How an Adult Becomes Catholic
The Rite of Christian Initiation for Adults (RCIA)

The RCIA process serves three primary functions in the parish:

1. It serves as a way that adults can be brought into the Catholic Church.
2. It serves as a way that adult Catholics who have not completed their sacramental preparation, for example those who have not been confirmed, can do so.
3. It serves as a renewal process for adults returning to Catholicism after a period away from the Church.
At St. Simon, this process entails weekly sessions, on Tuesday evenings, from early September until the Easter Vigil in the spring. Inquirers and candidates meet with the pastor and a small team of catechists from 7 to 8 pm in Plagge Hall. Many candidates bring a friend or spouse to the weekly sessions. All are welcome. The meetings are casual and there is no obligation.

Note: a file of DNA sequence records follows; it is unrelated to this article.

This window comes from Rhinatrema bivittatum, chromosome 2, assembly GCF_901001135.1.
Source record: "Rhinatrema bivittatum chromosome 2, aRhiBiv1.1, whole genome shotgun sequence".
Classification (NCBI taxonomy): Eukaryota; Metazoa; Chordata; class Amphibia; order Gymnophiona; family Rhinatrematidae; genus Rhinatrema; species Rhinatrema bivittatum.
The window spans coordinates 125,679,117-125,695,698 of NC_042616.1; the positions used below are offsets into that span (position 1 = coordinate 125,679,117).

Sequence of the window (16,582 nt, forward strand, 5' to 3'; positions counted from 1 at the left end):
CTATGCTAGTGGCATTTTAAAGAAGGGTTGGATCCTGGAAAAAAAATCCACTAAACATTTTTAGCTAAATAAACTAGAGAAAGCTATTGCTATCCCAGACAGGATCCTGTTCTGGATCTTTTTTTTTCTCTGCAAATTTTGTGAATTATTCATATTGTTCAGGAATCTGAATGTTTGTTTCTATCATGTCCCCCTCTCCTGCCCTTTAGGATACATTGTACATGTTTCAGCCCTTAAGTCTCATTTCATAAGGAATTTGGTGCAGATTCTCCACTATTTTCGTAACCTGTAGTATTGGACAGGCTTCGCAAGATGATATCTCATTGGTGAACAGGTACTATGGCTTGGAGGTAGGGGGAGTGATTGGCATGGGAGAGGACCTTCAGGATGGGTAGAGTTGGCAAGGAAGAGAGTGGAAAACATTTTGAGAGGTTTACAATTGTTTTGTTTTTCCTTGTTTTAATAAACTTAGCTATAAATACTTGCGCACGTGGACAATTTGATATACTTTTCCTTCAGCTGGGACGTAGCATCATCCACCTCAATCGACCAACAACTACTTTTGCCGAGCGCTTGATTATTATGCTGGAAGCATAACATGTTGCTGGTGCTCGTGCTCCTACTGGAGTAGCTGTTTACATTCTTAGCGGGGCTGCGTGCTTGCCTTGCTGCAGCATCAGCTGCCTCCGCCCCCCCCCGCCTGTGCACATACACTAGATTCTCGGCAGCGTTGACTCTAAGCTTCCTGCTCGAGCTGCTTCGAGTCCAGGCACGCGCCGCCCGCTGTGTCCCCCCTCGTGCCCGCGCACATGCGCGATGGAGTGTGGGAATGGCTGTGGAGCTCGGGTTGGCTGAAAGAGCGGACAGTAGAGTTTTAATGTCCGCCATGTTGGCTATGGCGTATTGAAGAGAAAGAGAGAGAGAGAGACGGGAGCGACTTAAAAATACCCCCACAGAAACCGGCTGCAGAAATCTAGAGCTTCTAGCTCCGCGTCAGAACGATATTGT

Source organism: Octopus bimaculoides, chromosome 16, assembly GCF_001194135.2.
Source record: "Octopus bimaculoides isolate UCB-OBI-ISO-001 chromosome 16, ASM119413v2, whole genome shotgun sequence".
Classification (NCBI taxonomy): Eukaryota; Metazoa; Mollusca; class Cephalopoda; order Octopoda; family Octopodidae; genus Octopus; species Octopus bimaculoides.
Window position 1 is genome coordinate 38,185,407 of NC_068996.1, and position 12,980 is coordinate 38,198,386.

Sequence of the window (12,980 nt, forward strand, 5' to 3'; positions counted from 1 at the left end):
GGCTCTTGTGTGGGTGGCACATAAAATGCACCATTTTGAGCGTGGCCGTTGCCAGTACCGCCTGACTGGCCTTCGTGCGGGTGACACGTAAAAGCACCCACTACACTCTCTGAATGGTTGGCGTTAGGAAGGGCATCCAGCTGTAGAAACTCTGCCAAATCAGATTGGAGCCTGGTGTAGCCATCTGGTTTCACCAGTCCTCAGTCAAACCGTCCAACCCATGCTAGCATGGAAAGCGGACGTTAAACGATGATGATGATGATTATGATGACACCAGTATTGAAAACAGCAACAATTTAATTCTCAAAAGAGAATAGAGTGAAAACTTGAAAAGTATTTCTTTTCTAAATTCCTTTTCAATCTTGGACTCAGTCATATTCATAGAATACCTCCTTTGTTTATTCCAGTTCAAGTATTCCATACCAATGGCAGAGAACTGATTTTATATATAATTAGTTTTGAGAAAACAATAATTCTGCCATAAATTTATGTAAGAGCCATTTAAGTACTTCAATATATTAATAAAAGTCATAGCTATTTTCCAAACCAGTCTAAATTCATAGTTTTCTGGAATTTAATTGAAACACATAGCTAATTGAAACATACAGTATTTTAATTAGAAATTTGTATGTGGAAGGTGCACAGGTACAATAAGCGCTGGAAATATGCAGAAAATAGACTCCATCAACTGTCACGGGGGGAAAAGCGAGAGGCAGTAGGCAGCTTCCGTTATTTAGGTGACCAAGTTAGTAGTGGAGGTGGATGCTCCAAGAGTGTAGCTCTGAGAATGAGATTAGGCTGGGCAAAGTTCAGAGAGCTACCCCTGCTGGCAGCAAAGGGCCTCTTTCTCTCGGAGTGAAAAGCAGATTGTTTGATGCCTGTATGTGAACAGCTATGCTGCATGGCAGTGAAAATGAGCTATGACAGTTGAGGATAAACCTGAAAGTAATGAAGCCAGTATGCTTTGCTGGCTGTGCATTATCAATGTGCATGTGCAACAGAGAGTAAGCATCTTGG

Topics for discussion include faith, Catholic practices, scripture, prayer, sacraments, and following Christ, but a heavy emphasis is placed on answering questions the inquirers might have. Participating in the RCIA is much more than going to classes on Catholicism. It is undergoing conversion to a new way of life in Christ. Forming Disciples of Christ is the primary goal.

The process culminates in the candidate’s baptism or confirmation at the Saturday evening parish Easter Vigil Service.

Some history…

About 40 years ago, the Second Vatican Council called for this rite or process to be used to initiate new Catholics. It was fully adapted and made mandatory in the United States in 1988. There are some variations of the rite among parishes, some have a full year process, some programs are based on the scripture or the lectionary, some include Sunday Mass with dismissal after the readings and so on.
The method was a restoration of the kind of initiation used in the early Church.

Call the parish office (941-3656) if you would like to attend a session or need more information, and someone from the team will call you.